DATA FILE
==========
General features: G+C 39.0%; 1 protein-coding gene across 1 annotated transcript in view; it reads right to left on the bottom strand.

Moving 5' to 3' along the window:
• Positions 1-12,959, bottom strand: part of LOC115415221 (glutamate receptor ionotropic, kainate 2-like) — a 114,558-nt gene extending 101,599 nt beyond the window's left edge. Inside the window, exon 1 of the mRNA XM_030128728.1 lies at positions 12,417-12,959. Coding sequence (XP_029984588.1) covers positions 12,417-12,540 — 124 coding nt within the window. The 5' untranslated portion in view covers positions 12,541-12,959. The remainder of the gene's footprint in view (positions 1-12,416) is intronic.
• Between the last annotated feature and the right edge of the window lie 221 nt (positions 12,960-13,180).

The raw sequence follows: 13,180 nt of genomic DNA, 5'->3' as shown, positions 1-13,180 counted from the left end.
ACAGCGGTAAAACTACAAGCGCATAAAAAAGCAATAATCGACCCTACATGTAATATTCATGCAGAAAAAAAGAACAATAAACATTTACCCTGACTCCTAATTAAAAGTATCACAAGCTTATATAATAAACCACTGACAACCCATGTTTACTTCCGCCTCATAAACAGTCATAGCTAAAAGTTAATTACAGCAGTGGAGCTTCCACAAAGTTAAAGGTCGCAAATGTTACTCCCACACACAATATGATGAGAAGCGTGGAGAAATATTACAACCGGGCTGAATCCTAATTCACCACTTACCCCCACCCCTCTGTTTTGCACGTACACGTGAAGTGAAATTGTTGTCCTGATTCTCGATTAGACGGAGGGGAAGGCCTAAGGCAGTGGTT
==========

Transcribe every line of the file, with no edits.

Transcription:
General features: G+C 39.0%; 1 protein-coding gene across 1 annotated transcript in view; it reads right to left on the bottom strand.

Moving 5' to 3' along the window:
• Positions 1-12,959, bottom strand: part of LOC115415221 (glutamate receptor ionotropic, kainate 2-like) — a 114,558-nt gene extending 101,599 nt beyond the window's left edge. Inside the window, exon 1 of the mRNA XM_030128728.1 lies at positions 12,417-12,959. Coding sequence (XP_029984588.1) covers positions 12,417-12,540 — 124 coding nt within the window. The 5' untranslated portion in view covers positions 12,541-12,959. The remainder of the gene's footprint in view (positions 1-12,416) is intronic.
• Between the last annotated feature and the right edge of the window lie 221 nt (positions 12,960-13,180).

The raw sequence follows: 13,180 nt of genomic DNA, 5'->3' as shown, positions 1-13,180 counted from the left end.
ACAGCGGTAAAACTACAAGCGCATAAAAAAGCAATAATCGACCCTACATGTAATATTCATGCAGAAAAAAAGAACAATAAACATTTACCCTGACTCCTAATTAAAAGTATCACAAGCTTATATAATAAACCACTGACAACCCATGTTTACTTCCGCCTCATAAACAGTCATAGCTAAAAGTTAATTACAGCAGTGGAGCTTCCACAAAGTTAAAGGTCGCAAATGTTACTCCCACACACAATATGATGAGAAGCGTGGAGAAATATTACAACCGGGCTGAATCCTAATTCACCACTTACCCCCACCCCTCTGTTTTGCACGTACACGTGAAGTGAAATTGTTGTCCTGATTCTCGATTAGACGGAGGGGAAGGCCTAAGGCAGTGGTT